J&J does best in attracting young, high-achieving immuno-oncology researchers, according to data analytics firm hiQ labs.
Johnson & Johnson is the premier destination for elite, high-achieving young immuno-oncology (I-O) professionals, according to a new study issued by hiQ Labs, a research firm that analyzes publicly available data to help employers with employee recruitment and retention.
A review of the global public profiles of more than 65,000 professionals from 10 major pharmaceutical companies shows that J&J outpaces its competition in attracting young I-O stars. In fact, these high-potential researchers are 28 percent more likely to be in the ranks of J&J than the average competing firm. J&J was followed by AstraZeneca and Merck, all of whom are ramping up their I-O investments.
By applying deep, proprietary analytics to online public employee data, hiQ Labs’ study also showed that I-O professionals are 60 percent more in demand from recruiters than their peers and 30 percent more professionally connected online.
In addition, those companies with the best stock market performance tended to have a higher retention risk, likely because a company’s financial success makes its I-O professionals more attractive. In order to succeed, therefore, hiQ Labs’ analysis points to the need for Big Pharma to get serious about attracting and retaining key I-O talent.
“hiQ’s new research report captures an inside look at pharma’s hottest market, immuno-oncology,” said Mark Weidick, CEO of hiQ Labs. “For J&J, AstraZeneca and Merck, the top players’ focus on young I-O stars will no doubt pay big benefits in terms of employee retention, I-O product sales and ultimately the success of the entire enterprise.”
To assess the “star” performers among young I-O talent, hiQ Labs looked at factors in LinkedIn profiles such as publications, awards, and educational level achieved by I-O professionals by years of experience. Using proprietary algorithms, hiQ then ranked 10 major pharmaceutical companies as a destination for high-performing I-O talent.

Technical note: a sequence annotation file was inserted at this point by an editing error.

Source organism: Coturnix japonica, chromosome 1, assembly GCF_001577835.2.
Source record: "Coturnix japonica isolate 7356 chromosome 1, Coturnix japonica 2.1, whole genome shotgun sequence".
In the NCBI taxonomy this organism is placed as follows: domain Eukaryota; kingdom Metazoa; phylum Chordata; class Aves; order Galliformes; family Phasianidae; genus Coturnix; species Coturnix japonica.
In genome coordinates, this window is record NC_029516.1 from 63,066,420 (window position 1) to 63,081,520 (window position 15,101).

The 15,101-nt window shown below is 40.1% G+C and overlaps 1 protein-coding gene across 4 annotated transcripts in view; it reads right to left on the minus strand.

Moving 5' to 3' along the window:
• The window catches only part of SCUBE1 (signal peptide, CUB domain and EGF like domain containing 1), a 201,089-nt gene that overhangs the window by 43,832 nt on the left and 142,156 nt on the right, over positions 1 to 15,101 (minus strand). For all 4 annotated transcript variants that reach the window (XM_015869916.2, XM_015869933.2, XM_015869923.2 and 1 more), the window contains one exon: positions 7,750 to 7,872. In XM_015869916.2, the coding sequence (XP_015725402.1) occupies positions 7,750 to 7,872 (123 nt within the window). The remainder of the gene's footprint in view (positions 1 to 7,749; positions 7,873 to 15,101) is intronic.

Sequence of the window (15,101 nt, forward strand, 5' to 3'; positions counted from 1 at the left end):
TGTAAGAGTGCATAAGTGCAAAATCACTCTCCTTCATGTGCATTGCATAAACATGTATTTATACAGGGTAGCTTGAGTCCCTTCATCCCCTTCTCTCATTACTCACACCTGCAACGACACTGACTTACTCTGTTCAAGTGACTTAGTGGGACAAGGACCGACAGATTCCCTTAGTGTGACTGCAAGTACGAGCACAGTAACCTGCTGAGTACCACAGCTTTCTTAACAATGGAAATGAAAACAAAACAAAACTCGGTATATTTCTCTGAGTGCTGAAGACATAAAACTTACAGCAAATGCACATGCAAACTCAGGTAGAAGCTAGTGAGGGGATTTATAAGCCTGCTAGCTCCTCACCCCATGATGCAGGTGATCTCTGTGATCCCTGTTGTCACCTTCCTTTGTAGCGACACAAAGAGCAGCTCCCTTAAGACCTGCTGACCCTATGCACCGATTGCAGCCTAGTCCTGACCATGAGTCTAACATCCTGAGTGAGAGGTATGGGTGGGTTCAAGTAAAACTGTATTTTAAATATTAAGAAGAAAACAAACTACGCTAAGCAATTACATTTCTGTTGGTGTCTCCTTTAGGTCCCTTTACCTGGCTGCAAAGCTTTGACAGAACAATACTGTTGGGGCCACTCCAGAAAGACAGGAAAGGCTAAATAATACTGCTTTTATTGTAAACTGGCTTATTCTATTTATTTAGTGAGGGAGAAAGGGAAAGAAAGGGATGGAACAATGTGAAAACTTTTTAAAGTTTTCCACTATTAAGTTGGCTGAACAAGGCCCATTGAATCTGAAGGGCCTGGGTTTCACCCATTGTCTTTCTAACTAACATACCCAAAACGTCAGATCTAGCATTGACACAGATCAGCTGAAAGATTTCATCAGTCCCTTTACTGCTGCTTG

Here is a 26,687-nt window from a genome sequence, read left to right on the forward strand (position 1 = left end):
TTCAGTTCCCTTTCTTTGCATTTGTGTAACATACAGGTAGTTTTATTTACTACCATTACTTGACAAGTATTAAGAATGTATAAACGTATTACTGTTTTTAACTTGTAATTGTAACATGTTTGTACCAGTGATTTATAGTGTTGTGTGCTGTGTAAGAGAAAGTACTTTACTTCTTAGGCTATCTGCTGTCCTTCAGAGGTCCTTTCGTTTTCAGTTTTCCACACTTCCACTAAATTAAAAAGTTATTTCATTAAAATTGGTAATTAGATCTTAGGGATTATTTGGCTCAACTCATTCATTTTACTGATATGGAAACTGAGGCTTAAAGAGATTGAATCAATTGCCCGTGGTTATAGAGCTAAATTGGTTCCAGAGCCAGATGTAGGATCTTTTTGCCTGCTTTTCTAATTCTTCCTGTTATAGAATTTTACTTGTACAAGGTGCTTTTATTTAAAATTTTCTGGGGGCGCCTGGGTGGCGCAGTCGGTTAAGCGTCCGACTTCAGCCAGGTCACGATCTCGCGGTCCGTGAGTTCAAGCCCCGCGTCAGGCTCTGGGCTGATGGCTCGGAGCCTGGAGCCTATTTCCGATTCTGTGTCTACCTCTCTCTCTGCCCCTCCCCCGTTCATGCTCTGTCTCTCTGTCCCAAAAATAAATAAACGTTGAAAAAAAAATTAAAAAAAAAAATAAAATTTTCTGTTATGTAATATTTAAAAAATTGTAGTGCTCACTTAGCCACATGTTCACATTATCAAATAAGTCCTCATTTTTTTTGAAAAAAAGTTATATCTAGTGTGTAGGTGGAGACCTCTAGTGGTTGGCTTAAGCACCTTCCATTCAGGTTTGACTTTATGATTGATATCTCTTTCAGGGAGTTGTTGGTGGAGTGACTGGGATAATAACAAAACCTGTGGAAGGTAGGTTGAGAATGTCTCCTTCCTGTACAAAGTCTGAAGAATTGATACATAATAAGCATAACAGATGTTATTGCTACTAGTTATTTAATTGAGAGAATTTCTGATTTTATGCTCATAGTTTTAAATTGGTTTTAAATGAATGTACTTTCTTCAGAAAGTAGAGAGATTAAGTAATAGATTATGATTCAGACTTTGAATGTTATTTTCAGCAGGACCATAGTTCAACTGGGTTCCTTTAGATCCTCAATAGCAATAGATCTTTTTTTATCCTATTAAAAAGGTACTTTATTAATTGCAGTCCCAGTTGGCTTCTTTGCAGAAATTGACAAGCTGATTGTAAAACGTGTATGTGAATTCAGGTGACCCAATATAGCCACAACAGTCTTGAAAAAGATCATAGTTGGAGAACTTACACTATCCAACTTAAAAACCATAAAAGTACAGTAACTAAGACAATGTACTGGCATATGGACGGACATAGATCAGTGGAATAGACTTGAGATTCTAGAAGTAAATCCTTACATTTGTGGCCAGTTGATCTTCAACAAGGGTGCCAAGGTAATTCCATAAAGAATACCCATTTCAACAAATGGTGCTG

Successful Pharmaceutical Companies Become Ripe Recruitment Targets
The study also looked at retention risk at major pharmaceutical companies, showing correlation between stock performance and the risk of I-O talent being recruited away. Data analysis showed that AbbVie’s financial success has contributed to a higher risk that its I-O professionals are attractive recruiting targets. By contrast, there was little correlation between CEO approval and company retention risk.
And hiQ’s data analytics model showed that Bristol-Myers Squibb has been the recent top “giver” of I-O talent to other companies, while Pfizer tended to be a “taker.”
“No other area in the pharmaceutical industry attracts more money or attention than immuno-oncology,” Weidick said, “and that makes employee recruitment and retention critical. Pharmaceutical companies of all sizes should be using the right techniques and data to ensure the retention of the most important I-O asset: their people.”
The 10 companies hiQ looked at for its data analysis were: AbbVie; AstraZeneca; Bristol-Myers Squibb; Celgene; Eli Lilly; Johnson & Johnson; Merck; Novartis; Pfizer; and Roche.
hiQ Labs, Inc., based in San Francisco, is a tech startup that collects and analyzes public profile information on LinkedIn to provide its clients—mostly large companies—with insights about their employees. The company offers two main products: Keeper, which analyzes which employees are at risk of leaving the company; and Skill Mapper, which shows the range of skills possessed by employees so that employers can optimize internal talent.
(Source: hiQ Labs, Inc.)
Filed Under: Drug Discovery